Additionally the hanganalyze output allows you to draw the topology of the hang too, which may be useful in complex hang scenarios. In fact Enterprise Manager’s hang topology page also just calls ORADEBUG HANGANALYZE internally and formats the output into a visual hang graph (this is why the hang page requires OS credentials or sysdba privileges).

Starting from 11g, there is a welcome change though – there’s a new V$WAIT_CHAINS view, which lists all the hangs it has detected, it’s RAC-aware and is accessible via plain SQL. No need to run oradebug anymore, assuming that you are able to log on to query that V$ view :-)

And this is where we have a little problem – in rare circumstances an instance can get hung so that even a SYSDBA privilege holder can not log on, so how would you run the diagnostic queries & commands? This is why Oracle has introduced the preliminary connection option in sqlplus for diagnosing hung databases. With a prelim connection you will have a server process started for you, it attaches to the SGA shared memory segments, but it skips the last step of setting up that session/process-related structures in SGA. These operations on shared SGA structures have to be protected by latches/mutexes and would potentially get blocked if the related latches/mutexes are already held by someone else part of that hang.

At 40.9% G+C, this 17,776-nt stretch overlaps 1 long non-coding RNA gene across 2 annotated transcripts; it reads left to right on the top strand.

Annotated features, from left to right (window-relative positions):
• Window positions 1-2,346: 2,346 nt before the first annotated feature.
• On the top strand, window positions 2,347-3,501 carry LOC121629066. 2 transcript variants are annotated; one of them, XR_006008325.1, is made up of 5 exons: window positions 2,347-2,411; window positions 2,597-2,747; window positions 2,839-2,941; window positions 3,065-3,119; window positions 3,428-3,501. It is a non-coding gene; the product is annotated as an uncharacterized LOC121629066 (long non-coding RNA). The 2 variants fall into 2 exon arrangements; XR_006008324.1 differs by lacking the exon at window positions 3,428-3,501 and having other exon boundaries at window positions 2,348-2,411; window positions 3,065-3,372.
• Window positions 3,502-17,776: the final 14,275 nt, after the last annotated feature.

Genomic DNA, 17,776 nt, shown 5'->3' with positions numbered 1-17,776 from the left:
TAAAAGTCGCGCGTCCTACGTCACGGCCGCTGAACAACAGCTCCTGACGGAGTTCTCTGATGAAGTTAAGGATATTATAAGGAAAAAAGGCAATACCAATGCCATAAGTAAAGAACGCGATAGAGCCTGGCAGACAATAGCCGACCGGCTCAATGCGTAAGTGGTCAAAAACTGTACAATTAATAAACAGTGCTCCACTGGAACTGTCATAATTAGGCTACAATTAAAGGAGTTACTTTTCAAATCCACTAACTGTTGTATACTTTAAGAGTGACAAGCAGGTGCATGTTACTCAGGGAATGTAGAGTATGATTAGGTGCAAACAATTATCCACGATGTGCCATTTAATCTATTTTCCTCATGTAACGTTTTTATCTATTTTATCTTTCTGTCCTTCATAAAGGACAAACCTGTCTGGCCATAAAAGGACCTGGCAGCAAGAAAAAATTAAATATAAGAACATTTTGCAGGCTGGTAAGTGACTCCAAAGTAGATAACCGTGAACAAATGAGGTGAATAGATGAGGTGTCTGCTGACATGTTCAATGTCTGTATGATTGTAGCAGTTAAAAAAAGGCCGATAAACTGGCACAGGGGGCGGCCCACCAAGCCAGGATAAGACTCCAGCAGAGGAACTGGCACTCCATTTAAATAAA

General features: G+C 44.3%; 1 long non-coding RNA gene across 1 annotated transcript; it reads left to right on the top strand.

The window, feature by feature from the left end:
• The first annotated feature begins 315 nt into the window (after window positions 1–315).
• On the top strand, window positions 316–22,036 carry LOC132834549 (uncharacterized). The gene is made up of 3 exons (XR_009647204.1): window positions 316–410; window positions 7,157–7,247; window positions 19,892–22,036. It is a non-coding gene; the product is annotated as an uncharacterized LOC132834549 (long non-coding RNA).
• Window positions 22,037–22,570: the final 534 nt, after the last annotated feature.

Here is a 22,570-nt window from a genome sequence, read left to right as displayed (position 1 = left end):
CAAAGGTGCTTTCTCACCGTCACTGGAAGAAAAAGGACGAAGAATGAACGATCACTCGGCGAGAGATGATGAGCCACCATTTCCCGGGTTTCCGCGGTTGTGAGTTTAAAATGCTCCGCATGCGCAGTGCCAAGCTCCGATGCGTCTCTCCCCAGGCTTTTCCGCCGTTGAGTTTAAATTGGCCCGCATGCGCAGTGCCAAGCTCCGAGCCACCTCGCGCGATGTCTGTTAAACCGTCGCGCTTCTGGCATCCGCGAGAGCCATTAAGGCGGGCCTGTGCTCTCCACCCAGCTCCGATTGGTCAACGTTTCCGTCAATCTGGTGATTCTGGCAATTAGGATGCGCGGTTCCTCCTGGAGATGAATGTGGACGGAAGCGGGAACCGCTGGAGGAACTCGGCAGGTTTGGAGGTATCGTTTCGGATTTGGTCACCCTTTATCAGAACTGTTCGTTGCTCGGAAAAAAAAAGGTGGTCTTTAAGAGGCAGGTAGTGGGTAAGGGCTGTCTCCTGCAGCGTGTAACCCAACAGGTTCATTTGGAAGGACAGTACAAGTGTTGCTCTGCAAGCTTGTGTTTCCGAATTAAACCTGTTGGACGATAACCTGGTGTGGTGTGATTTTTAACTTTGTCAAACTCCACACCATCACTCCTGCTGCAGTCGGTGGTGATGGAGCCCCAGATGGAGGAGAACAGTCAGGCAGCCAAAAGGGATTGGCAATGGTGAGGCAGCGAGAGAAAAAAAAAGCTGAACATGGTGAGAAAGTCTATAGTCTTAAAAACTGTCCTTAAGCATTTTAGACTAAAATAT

I have already written about How to log on to Oracle when even sysdba cannot do so, but here’s an example:

$ sqlplus -prelim "/as sysdba"

SQL*Plus: Release 11.2.0.3.0 Production on Sun Jan 29 12:48:03 2012